Friday, April 13, 2007


Dugong are hunted for food throughout their wildlife range, usually for their meat and blubber. also, the seagrass beds which the dugong depend on for food are threatened by eutrophication caused by agricultural and industrial run off. Due to their shallow water feeding habits, dugong are frequently injured or killed by collisions with motor vessels. Because of their large size, they do not have many natural predators. They only have large ones such as sharks, killer whales and salt water crocodiles.
The US and Japanese government want to build a new base on a coral reef close to Henoko, in Nago prefecture, Okinawa. This plan has generated strong protests from Okinawans who are concerned that the local environment, home to the dugong, would be ruined.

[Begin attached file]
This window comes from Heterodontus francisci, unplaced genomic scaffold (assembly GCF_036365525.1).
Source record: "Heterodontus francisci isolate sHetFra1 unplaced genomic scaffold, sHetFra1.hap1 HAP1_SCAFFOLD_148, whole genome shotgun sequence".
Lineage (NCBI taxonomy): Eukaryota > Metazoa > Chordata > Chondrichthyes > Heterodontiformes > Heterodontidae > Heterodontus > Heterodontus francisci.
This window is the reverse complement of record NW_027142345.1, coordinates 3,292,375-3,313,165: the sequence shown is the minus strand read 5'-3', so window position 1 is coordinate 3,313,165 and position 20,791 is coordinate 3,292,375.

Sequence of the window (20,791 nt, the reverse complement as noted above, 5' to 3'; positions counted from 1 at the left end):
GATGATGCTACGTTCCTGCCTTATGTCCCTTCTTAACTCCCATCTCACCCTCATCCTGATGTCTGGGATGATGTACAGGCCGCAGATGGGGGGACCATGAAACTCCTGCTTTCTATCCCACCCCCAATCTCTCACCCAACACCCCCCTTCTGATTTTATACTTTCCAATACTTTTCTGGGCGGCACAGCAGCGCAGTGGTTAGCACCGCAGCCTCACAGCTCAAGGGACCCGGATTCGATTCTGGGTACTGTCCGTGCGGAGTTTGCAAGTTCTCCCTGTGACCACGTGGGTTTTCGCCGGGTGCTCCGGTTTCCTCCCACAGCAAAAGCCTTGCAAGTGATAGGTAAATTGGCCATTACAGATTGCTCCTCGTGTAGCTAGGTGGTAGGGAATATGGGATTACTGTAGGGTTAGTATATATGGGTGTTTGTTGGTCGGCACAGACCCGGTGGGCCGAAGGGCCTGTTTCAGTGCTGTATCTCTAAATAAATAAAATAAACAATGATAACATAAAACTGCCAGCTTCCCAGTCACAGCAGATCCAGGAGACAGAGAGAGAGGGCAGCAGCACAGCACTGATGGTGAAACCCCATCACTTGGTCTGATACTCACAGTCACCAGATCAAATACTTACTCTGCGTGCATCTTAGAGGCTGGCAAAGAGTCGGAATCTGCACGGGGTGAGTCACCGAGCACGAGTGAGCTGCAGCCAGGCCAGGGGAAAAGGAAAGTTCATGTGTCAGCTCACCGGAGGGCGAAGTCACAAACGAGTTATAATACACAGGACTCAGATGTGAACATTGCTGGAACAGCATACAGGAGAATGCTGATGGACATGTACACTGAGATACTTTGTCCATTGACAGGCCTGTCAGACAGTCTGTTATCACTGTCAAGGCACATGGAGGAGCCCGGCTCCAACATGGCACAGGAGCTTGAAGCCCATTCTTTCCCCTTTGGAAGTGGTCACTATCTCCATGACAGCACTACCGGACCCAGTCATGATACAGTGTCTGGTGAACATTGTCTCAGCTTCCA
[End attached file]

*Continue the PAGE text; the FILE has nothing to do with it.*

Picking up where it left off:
Around the waters of Papua New Guinea, natives have been known for hunting dugongs. However, they also hunt dugong's predators, such as sharks.

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